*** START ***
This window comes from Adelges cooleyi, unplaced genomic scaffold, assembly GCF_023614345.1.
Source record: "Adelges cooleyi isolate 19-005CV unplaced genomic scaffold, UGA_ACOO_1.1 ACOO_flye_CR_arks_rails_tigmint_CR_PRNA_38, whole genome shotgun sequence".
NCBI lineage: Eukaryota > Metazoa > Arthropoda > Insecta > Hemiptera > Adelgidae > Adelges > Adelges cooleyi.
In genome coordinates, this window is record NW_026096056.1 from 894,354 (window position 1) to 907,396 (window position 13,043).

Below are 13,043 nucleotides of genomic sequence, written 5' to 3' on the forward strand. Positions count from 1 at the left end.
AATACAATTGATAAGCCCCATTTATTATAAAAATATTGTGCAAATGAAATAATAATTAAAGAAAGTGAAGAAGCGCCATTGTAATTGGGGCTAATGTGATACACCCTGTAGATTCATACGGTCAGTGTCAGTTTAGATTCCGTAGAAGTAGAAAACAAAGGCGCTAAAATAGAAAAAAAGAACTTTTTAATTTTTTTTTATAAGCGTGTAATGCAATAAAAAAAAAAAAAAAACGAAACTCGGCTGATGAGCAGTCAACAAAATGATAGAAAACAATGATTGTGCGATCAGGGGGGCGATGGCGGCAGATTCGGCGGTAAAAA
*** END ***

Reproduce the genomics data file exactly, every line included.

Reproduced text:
This window comes from Adelges cooleyi, unplaced genomic scaffold, assembly GCF_023614345.1.
Source record: "Adelges cooleyi isolate 19-005CV unplaced genomic scaffold, UGA_ACOO_1.1 ACOO_flye_CR_arks_rails_tigmint_CR_PRNA_38, whole genome shotgun sequence".
NCBI lineage: Eukaryota > Metazoa > Arthropoda > Insecta > Hemiptera > Adelgidae > Adelges > Adelges cooleyi.
In genome coordinates, this window is record NW_026096056.1 from 894,354 (window position 1) to 907,396 (window position 13,043).

Below are 13,043 nucleotides of genomic sequence, written 5' to 3' on the forward strand. Positions count from 1 at the left end.
AATACAATTGATAAGCCCCATTTATTATAAAAATATTGTGCAAATGAAATAATAATTAAAGAAAGTGAAGAAGCGCCATTGTAATTGGGGCTAATGTGATACACCCTGTAGATTCATACGGTCAGTGTCAGTTTAGATTCCGTAGAAGTAGAAAACAAAGGCGCTAAAATAGAAAAAAAGAACTTTTTAATTTTTTTTTATAAGCGTGTAATGCAATAAAAAAAAAAAAAAAACGAAACTCGGCTGATGAGCAGTCAACAAAATGATAGAAAACAATGATTGTGCGATCAGGGGGGCGATGGCGGCAGATTCGGCGGTAAAAA